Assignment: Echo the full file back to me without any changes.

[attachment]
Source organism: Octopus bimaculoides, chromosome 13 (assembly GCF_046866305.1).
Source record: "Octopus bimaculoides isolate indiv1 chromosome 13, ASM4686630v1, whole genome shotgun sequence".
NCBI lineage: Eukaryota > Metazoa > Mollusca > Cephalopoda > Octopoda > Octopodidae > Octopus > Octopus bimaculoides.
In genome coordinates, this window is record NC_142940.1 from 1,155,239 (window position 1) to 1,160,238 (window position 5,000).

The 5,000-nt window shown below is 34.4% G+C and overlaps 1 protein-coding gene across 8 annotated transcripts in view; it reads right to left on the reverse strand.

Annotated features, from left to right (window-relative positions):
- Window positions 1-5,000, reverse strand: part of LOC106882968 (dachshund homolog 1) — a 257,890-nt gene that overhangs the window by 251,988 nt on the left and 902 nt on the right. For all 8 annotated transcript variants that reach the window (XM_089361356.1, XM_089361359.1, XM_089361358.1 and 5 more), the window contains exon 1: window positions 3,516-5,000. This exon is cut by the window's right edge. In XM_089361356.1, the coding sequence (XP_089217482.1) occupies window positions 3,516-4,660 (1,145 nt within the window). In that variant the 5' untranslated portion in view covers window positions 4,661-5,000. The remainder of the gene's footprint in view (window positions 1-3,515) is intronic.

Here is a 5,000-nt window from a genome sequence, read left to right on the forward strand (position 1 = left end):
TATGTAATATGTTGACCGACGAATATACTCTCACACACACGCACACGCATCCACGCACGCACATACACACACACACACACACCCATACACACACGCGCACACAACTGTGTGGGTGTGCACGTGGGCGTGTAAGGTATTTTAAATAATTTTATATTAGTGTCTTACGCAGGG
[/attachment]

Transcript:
Source organism: Octopus bimaculoides, chromosome 13 (assembly GCF_046866305.1).
Source record: "Octopus bimaculoides isolate indiv1 chromosome 13, ASM4686630v1, whole genome shotgun sequence".
NCBI lineage: Eukaryota > Metazoa > Mollusca > Cephalopoda > Octopoda > Octopodidae > Octopus > Octopus bimaculoides.
In genome coordinates, this window is record NC_142940.1 from 1,155,239 (window position 1) to 1,160,238 (window position 5,000).

The 5,000-nt window shown below is 34.4% G+C and overlaps 1 protein-coding gene across 8 annotated transcripts in view; it reads right to left on the reverse strand.

Annotated features, from left to right (window-relative positions):
- Window positions 1-5,000, reverse strand: part of LOC106882968 (dachshund homolog 1) — a 257,890-nt gene that overhangs the window by 251,988 nt on the left and 902 nt on the right. For all 8 annotated transcript variants that reach the window (XM_089361356.1, XM_089361359.1, XM_089361358.1 and 5 more), the window contains exon 1: window positions 3,516-5,000. This exon is cut by the window's right edge. In XM_089361356.1, the coding sequence (XP_089217482.1) occupies window positions 3,516-4,660 (1,145 nt within the window). In that variant the 5' untranslated portion in view covers window positions 4,661-5,000. The remainder of the gene's footprint in view (window positions 1-3,515) is intronic.

Here is a 5,000-nt window from a genome sequence, read left to right on the forward strand (position 1 = left end):
TATGTAATATGTTGACCGACGAATATACTCTCACACACACGCACACGCATCCACGCACGCACATACACACACACACACACACCCATACACACACGCGCACACAACTGTGTGGGTGTGCACGTGGGCGTGTAAGGTATTTTAAATAATTTTATATTAGTGTCTTACGCAGGG